The cost of vegetable production has decreased and the farmers no longer have to go and fetch water from the borehole during the rainy season. However, there were some initial challenges to the project. The first stage of a permaculture garden is particularly labour intensive which the farmers found hard to accept. Also during summer there is a lot of work in the maize fields so most farmers prioritise their work on the fields and neglect their gardens.

However, overall the project managed to overcome these issues. Agnes Mangwe, a farmer from Vikizijula in Makhundlu now has a permaculture garden and sells lettuce from it to pay for her grand-children's school fees.

“I advise farmers to start a permaculture garden so that in five years’ time the poverty rate in the country might be decreased and there will be no one struggling in the country,” said Mangwe. “ Farmers should move from being dependent on food aid towards being self-reliant.”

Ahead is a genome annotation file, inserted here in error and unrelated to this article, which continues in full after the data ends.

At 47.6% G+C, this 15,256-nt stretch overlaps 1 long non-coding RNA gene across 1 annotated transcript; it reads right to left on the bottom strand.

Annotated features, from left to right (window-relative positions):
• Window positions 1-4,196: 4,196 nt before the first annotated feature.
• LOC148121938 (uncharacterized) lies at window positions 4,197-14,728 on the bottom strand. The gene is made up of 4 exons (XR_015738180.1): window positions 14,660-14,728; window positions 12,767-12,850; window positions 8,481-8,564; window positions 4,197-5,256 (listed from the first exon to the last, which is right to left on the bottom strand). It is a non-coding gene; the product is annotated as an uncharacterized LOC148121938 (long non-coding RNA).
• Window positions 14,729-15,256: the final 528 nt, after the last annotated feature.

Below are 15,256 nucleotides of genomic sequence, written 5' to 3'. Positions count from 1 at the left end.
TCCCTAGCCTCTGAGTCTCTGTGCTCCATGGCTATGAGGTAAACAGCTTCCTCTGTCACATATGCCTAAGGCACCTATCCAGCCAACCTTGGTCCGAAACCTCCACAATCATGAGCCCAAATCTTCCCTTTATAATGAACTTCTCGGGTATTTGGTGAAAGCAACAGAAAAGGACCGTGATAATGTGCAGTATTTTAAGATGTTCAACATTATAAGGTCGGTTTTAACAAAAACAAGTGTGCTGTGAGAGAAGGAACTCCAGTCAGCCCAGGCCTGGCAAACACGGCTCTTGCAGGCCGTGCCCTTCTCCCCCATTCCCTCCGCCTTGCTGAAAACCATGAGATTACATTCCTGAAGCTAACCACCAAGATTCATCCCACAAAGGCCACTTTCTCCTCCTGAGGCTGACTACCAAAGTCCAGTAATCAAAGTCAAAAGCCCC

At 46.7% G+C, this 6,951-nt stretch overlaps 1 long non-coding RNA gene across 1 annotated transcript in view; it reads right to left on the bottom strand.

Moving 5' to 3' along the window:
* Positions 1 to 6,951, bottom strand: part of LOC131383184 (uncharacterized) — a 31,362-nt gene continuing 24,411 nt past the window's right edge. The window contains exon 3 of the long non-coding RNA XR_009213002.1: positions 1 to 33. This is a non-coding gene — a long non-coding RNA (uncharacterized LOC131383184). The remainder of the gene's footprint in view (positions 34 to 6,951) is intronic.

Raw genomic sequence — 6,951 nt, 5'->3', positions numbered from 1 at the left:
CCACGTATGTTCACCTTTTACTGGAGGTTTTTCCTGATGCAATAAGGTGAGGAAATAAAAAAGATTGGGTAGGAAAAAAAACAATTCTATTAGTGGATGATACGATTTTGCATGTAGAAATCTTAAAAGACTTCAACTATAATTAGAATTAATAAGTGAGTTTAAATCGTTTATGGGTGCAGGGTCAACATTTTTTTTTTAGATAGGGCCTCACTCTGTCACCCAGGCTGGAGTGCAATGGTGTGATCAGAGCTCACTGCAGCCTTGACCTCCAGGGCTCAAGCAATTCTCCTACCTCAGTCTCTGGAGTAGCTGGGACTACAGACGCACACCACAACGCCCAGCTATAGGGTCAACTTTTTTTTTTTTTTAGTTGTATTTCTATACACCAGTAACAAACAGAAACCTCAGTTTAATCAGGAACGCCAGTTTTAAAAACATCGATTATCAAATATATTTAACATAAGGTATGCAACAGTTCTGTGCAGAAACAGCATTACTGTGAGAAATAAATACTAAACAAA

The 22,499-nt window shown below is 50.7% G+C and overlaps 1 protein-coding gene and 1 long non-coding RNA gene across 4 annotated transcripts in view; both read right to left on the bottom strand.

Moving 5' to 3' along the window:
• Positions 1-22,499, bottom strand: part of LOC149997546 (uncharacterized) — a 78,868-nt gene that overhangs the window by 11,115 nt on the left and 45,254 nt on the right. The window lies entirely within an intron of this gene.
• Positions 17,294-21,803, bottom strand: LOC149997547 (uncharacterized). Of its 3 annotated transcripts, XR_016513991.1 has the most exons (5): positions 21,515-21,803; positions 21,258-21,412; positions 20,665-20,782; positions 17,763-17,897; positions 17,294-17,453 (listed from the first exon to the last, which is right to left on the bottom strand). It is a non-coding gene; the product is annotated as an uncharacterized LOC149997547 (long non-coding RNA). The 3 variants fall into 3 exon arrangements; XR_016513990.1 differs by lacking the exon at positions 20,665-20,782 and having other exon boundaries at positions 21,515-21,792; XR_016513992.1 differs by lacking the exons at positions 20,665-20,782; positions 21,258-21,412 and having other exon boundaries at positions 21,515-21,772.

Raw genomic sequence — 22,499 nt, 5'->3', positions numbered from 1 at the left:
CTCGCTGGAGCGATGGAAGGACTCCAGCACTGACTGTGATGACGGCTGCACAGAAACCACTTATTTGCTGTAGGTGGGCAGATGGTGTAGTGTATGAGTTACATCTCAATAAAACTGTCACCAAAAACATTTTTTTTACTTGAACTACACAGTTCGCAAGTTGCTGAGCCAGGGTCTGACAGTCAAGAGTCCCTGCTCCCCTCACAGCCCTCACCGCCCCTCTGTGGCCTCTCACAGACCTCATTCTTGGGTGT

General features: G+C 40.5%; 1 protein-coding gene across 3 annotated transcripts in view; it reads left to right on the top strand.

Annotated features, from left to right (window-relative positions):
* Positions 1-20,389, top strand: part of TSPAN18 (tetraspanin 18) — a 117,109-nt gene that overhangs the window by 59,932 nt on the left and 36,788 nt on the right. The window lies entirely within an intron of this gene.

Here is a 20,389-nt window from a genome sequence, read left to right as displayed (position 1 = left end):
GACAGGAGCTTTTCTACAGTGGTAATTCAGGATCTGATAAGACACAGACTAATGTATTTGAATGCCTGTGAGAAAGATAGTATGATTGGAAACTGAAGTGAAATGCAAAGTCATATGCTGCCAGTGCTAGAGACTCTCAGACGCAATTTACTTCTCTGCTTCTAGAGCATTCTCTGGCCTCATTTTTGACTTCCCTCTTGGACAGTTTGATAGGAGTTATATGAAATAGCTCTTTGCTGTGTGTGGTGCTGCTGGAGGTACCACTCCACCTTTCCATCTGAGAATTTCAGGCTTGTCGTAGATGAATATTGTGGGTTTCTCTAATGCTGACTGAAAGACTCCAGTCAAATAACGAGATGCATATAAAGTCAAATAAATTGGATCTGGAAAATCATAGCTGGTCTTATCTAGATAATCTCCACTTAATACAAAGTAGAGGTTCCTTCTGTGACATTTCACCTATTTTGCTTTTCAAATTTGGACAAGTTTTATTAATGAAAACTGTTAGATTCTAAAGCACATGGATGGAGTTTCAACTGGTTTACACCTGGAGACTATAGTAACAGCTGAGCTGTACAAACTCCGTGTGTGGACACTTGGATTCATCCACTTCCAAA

Training women's groups in the construction of ferro-concrete water harvesting tanks
Permaculture Garden

The key to this project's success was the willingness of the community to teach each other and work as a team. Farmers told us they appreciated the continued collaboration with the project staff, but were now able to make their own way. This is what has made the project approachable and sustainable.

Since this initial training in 2011, more than 500 permaculture gardens and 700 rainwater harvesting tanks have been established in the project area.  A further 100 gardens have been  constructed in the peri-urban communities of Manzini and Mbabanes.  In addition the project has trained primary school teachers to introduce Permaculture into the school curriculum and at national level to the National Curriculum Centre.

1 Responses to Stories from Swaziland: New Gardens with Healthy Vegetables

  1. Great work Swazi people. One way of dealing with a country's challenges is to take mutual responsibility. Also,Teamwork continues to be the ultimate solution to any challenge. This is a challenge I would like to also extend to my country Uganda. I am impressed en challenged.